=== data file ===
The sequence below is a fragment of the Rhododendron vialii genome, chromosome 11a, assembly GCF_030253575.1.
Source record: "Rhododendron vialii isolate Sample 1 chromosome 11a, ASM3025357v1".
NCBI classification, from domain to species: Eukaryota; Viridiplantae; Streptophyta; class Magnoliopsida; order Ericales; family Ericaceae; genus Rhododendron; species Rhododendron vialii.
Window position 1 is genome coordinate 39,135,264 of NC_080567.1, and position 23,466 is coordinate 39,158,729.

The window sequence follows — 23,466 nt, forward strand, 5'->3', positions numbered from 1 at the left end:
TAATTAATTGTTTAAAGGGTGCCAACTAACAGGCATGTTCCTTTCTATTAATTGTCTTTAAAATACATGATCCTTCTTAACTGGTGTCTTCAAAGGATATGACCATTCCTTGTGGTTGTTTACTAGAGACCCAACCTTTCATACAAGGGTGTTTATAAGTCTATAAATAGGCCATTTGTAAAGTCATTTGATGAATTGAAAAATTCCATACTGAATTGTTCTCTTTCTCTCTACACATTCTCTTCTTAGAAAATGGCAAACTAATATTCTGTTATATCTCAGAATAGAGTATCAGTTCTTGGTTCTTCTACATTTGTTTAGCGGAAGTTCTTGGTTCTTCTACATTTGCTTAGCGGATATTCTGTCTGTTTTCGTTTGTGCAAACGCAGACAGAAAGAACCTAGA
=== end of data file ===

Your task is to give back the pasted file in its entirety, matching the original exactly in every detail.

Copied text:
The sequence below is a fragment of the Rhododendron vialii genome, chromosome 11a, assembly GCF_030253575.1.
Source record: "Rhododendron vialii isolate Sample 1 chromosome 11a, ASM3025357v1".
NCBI classification, from domain to species: Eukaryota; Viridiplantae; Streptophyta; class Magnoliopsida; order Ericales; family Ericaceae; genus Rhododendron; species Rhododendron vialii.
Window position 1 is genome coordinate 39,135,264 of NC_080567.1, and position 23,466 is coordinate 39,158,729.

The window sequence follows — 23,466 nt, forward strand, 5'->3', positions numbered from 1 at the left end:
TAATTAATTGTTTAAAGGGTGCCAACTAACAGGCATGTTCCTTTCTATTAATTGTCTTTAAAATACATGATCCTTCTTAACTGGTGTCTTCAAAGGATATGACCATTCCTTGTGGTTGTTTACTAGAGACCCAACCTTTCATACAAGGGTGTTTATAAGTCTATAAATAGGCCATTTGTAAAGTCATTTGATGAATTGAAAAATTCCATACTGAATTGTTCTCTTTCTCTCTACACATTCTCTTCTTAGAAAATGGCAAACTAATATTCTGTTATATCTCAGAATAGAGTATCAGTTCTTGGTTCTTCTACATTTGTTTAGCGGAAGTTCTTGGTTCTTCTACATTTGCTTAGCGGATATTCTGTCTGTTTTCGTTTGTGCAAACGCAGACAGAAAGAACCTAGA